Peace prevailed last night in Ferguson, Missouri—for the most part. There were a few bottles hurled at the cops, and dozens of arrests, but no gunshots, looting, teargas plumes, or fusillades of rubber bullets. Largely to thank for this turn of events are the Peacekeepers, a group comprised of mostly of Ferguson and St. Louis locals who've been physically inserting themselves between police and rowdy protesters over the past few days in an effort to diffuse tensions.
The Peacekeepers' unofficial leader is Paul Muhammad, a linebacker-sized guy from St. Louis who favors fatigues but reportedly speaks in the soft tones of a therapist. Little is known about Muhammad, who did not immediately return a call from Mother Jones. "If you are going to be out here all night, I will be out here all night. Let's just go home," he told a teenager with a red bandanna over his face last night, according to Newsweek's Robert Klemko. A few minutes later, someone from a fringe group of onlookers hurled a water bottle and police moved in to disperse the crowd.
Members of the Peacekeepers have been active during the late-night protests since at least Wednesday, when Renita Lamkin, an African Methodist Episcopal Church pastor, was shot with a rubber bullet while attempting to mediate between police and protesters:
Over the next few days, Lamkin helped form the ad-hoc Peacekeepers group. Many volunteers turned out in response to a call during an August 12 church service by Rev. Al Sharpton for 100 men to step forward to be "Disciples of Justice" to keep the peace in the area.
The idea to make "Peacekeepers" shirts to help differentiate the group from other protestors was Muhammad's, Lamkin told me. He posted a request on his Facebook page and the next day the shirts arrived. They're now worn by about 10 to 12 people who conduct the nightly patrols. Here's Lamkin in hers last night:
Pastor Renita Lamkin
Lamkin sees the Peacekeepers as a critical way to protect both police and protesters. "We don't want police officers injured and we don't want our young people's lives altered," she told me. "I often tell young people: "Don't make permanent decisions in a temporary place. In this one moment, don't do something that is going to result in a permanent decision for your life."
The Peacekeepers have learned a few important lessons since last week. Since Sunday night, when Lamkin got pushed into side streets by police and cut off from her car, the group now keeps someone "on the outside" who can pick up people who've been cordoned off from the action. On Tuesday night, she ferried several loads of people back to their own cars.
When people ask Lamkin whose side she's on, she replies that she's "on the side of life." Her goal, she clarifies, is "preserving life" so that "everybody goes home."
"The people trust us and they know that we care about them," she says. "So there's the difference: It's the difference love brings to a situation."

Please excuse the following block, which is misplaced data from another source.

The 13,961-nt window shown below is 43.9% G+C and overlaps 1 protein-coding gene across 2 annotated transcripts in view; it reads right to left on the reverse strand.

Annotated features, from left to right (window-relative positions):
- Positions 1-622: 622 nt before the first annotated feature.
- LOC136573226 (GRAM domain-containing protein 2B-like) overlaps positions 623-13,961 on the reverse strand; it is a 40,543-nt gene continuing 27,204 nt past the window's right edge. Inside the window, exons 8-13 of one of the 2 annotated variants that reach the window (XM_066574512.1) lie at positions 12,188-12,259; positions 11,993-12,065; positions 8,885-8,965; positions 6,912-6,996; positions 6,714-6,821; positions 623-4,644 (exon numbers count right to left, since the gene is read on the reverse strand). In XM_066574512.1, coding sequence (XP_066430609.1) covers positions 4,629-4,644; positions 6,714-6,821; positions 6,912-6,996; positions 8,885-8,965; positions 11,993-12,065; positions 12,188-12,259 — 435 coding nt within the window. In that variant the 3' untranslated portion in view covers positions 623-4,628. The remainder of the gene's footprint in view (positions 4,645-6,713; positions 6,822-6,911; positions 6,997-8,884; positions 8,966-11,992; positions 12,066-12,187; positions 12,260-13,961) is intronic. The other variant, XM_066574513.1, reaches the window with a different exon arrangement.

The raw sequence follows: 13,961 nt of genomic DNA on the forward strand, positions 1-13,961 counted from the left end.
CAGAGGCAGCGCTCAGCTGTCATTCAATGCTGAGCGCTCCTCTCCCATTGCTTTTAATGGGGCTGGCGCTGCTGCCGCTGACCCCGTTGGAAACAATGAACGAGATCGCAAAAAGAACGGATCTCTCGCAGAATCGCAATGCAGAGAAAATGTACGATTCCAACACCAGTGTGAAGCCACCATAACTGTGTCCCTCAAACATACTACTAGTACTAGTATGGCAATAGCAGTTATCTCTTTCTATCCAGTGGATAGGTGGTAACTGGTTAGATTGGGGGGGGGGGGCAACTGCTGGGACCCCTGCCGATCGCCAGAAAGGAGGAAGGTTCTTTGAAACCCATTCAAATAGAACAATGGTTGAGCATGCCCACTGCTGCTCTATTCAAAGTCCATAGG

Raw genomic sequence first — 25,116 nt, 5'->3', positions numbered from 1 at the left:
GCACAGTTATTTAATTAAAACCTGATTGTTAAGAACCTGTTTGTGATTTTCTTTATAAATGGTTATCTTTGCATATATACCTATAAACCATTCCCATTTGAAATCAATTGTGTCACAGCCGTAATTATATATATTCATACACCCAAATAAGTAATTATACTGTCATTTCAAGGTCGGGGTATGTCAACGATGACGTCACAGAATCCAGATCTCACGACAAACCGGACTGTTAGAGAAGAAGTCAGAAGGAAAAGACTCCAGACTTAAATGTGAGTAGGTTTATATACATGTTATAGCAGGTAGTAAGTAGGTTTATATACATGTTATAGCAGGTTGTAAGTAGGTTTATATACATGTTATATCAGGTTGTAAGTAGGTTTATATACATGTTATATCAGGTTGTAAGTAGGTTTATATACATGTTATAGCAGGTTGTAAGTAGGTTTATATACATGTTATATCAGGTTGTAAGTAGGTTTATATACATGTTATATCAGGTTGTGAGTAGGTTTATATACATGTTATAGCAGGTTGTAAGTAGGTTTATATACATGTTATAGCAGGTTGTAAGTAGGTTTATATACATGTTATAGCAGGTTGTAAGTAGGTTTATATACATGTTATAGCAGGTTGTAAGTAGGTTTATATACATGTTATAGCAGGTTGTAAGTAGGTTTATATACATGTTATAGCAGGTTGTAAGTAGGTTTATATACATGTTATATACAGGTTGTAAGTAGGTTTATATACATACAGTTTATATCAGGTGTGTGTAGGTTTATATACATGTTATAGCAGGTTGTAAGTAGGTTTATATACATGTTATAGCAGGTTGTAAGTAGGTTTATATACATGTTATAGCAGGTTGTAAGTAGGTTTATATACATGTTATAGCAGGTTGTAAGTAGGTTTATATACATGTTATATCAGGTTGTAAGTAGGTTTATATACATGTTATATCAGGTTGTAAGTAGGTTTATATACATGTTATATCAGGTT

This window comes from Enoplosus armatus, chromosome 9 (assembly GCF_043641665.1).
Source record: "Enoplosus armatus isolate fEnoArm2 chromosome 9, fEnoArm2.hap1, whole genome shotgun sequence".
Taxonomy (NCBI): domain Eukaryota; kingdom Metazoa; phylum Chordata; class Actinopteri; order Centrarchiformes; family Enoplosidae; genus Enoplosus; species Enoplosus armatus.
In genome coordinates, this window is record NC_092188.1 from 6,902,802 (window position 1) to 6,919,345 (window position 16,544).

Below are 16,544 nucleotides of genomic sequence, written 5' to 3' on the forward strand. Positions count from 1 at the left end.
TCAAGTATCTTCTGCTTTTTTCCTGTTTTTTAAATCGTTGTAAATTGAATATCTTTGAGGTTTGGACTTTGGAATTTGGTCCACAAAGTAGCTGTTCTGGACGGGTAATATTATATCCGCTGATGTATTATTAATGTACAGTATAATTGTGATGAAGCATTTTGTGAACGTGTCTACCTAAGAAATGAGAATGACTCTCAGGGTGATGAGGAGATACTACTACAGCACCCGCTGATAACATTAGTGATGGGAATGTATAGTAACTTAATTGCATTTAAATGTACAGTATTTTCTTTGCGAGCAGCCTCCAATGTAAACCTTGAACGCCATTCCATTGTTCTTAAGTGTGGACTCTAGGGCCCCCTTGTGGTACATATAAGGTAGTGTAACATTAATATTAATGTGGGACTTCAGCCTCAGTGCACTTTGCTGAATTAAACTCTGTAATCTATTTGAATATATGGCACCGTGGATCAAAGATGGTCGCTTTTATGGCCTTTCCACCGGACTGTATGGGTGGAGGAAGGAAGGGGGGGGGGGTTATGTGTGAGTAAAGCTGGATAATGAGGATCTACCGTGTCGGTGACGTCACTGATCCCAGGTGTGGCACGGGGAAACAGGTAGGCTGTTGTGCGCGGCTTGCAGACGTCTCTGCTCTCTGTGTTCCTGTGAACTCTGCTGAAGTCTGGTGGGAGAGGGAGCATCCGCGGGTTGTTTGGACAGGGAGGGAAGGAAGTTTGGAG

"I ain't expecting the police to love on folks; they're there to do a job," she adds. "Our job is to bring the love."
"Crisis is the leading edge where change is possible," Lisa Fithian, an itinerant protest organizer, once told me. Nowhere does that seem more true right now than in Ferguson, Missouri, where ongoing protests have drawn attention to a deep national vein of racial animus. It's not surprising, then, that national figures have begun parachuting into town: the Reverends Jesse Jackson and Al Sharpton, actress Keke Palmer, Twitter cofounder Jack Dorsey—and the list goes on. The threat of "outside agitators" is a meme that has accompanied protests dating back to the civil rights era and beyond. But in Ferguson, there are indeed complaints from local organizers that some outsiders are making the situation worse.
On Monday, when Missouri Gov. Jay Nixon signed an order to bring in the National Guard, he cited "violent and criminal acts of an organized and growing number of individuals, many from outside the community and state." On Tuesday, US Sen. Claire McCaskill said on MSNBC that the protesters "have now been invaded…by a group of instigators, some coming from other states, that want a confrontation with police." An officer told the Washington Post that visitors to Ferguson are engaging in "looting tourism."
Arrest statistics appear to bear them out, up to a point. Of the 78 people arrested Monday night, police told reporters, 68 percent were from the St. Louis metro area, but 18—or 23 percent—had come from out of state, some from as far away as New York and California.
So who are these outsiders, and what do they want? I went looking for every nonlocal organization claiming to have members protesting in Ferguson, from fringe to mainstream. Here are some I found:
Ferguson, Missouri, has been consumed with protests since Michael Brown, an unarmed African-American teenager, was shot to death by police on Saturday. Brown was not the only African-American man killed by police in recent weeks under disputed circumstances. Consider these three other recent incidents: